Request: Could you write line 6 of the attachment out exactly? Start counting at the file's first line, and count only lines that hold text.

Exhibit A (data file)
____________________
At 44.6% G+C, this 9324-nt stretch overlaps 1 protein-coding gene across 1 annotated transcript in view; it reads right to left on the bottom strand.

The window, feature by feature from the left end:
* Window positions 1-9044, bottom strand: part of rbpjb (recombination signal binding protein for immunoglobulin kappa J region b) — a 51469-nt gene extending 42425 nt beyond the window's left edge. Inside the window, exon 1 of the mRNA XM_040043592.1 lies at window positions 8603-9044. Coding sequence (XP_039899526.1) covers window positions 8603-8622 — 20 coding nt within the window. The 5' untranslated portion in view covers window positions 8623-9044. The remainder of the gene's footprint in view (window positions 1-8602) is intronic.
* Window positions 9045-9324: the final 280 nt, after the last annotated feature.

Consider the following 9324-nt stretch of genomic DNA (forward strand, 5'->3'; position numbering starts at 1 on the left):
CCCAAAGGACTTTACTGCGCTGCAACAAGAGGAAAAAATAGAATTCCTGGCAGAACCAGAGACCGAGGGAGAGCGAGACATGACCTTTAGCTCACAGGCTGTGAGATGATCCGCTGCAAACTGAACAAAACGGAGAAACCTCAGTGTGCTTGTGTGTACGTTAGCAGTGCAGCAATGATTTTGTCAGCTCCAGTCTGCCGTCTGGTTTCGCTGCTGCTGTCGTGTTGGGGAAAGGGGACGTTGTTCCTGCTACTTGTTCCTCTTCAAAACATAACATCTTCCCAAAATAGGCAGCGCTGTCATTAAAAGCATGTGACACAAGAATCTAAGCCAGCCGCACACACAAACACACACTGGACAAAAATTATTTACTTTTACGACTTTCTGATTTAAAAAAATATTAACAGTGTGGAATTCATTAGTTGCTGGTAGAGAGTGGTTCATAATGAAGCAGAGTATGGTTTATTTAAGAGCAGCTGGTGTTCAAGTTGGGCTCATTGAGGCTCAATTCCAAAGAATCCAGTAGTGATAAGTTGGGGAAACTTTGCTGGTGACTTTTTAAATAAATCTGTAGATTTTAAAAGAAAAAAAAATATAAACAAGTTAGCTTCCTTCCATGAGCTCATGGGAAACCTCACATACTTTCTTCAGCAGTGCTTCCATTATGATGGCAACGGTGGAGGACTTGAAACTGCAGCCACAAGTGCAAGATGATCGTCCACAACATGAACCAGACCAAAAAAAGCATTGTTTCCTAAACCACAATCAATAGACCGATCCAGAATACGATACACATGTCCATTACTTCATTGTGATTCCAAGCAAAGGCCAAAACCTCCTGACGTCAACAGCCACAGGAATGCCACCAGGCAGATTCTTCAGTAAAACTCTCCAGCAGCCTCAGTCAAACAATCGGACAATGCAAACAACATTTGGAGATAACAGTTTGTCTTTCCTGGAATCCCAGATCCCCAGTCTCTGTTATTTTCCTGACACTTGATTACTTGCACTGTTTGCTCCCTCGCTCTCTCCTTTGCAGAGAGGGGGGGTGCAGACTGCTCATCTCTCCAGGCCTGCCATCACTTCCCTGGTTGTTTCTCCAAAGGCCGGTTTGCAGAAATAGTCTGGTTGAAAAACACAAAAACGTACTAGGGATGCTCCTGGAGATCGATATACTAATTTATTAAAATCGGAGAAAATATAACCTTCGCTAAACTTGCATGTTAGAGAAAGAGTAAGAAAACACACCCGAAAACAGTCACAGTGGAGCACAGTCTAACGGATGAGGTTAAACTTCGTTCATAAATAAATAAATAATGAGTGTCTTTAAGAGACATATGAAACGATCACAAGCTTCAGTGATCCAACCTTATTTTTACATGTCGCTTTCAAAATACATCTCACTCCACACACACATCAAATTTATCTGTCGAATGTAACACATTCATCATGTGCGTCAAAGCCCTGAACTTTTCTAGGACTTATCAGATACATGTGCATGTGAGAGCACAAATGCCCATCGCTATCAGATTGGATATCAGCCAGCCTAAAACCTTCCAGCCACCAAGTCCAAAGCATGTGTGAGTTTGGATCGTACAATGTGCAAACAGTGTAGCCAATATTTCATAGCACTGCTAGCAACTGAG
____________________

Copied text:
CCCAAAGGACTTTACTGCGCTGCAACAAGAGGAAAAAATAGAATTCCTGGCAGAACCAGAGACCGAGGGAGAGCGAGACATGACCTTTAGCTCACAGGCTGTGAGATGATCCGCTGCAAACTGAACAAAACGGAGAAACCTCAGTGTGCTTGTGTGTACGTTAGCAGTGCAGCAATGATTTTGTCAGCTCCAGTCTGCCGTCTGGTTTCGCTGCTGCTGTCGTGTTGGGGAAAGGGGACGTTGTTCCTGCTACTTGTTCCTCTTCAAAACATAACATCTTCCCAAAATAGGCAGCGCTGTCATTAAAAGCATGTGACACAAGAATCTAAGCCAGCCGCACACACAAACACACACTGGACAAAAATTATTTACTTTTACGACTTTCTGATTTAAAAAAATATTAACAGTGTGGAATTCATTAGTTGCTGGTAGAGAGTGGTTCATAATGAAGCAGAGTATGGTTTATTTAAGAGCAGCTGGTGTTCAAGTTGGGCTCATTGAGGCTCAATTCCAAAGAATCCAGTAGTGATAAGTTGGGGAAACTTTGCTGGTGACTTTTTAAATAAATCTGTAGATTTTAAAAGAAAAAAAAATATAAACAAGTTAGCTTCCTTCCATGAGCTCATGGGAAACCTCACATACTTTCTTCAGCAGTGCTTCCATTATGATGGCAACGGTGGAGGACTTGAAACTGCAGCCACAAGTGCAAGATGATCGTCCACAACATGAACCAGACCAAAAAAAGCATTGTTTCCTAAACCACAATCAATAGACCGATCCAGAATACGATACACATGTCCATTACTTCATTGTGATTCCAAGCAAAGGCCAAAACCTCCTGACGTCAACAGCCACAGGAATGCCACCAGGCAGATTCTTCAGTAAAACTCTCCAGCAGCCTCAGTCAAACAATCGGACAATGCAAACAACATTTGGAGATAACAGTTTGTCTTTCCTGGAATCCCAGATCCCCAGTCTCTGTTATTTTCCTGACACTTGATTACTTGCACTGTTTGCTCCCTCGCTCTCTCCTTTGCAGAGAGGGGGGGTGCAGACTGCTCATCTCTCCAGGCCTGCCATCACTTCCCTGGTTGTTTCTCCAAAGGCCGGTTTGCAGAAATAGTCTGGTTGAAAAACACAAAAACGTACTAGGGATGCTCCTGGAGATCGATATACTAATTTATTAAAATCGGAGAAAATATAACCTTCGCTAAACTTGCATGTTAGAGAAAGAGTAAGAAAACACACCCGAAAACAGTCACAGTGGAGCACAGTCTAACGGATGAGGTTAAACTTCGTTCATAAATAAATAAATAATGAGTGTCTTTAAGAGACATATGAAACGATCACAAGCTTCAGTGATCCAACCTTATTTTTACATGTCGCTTTCAAAATACATCTCACTCCACACACACATCAAATTTATCTGTCGAATGTAACACATTCATCATGTGCGTCAAAGCCCTGAACTTTTCTAGGACTTATCAGATACATGTGCATGTGAGAGCACAAATGCCCATCGCTATCAGATTGGATATCAGCCAGCCTAAAACCTTCCAGCCACCAAGTCCAAAGCATGTGTGAGTTTGGATCGTACAATGTGCAAACAGTGTAGCCAATATTTCATAGCACTGCTAGCAACTGAG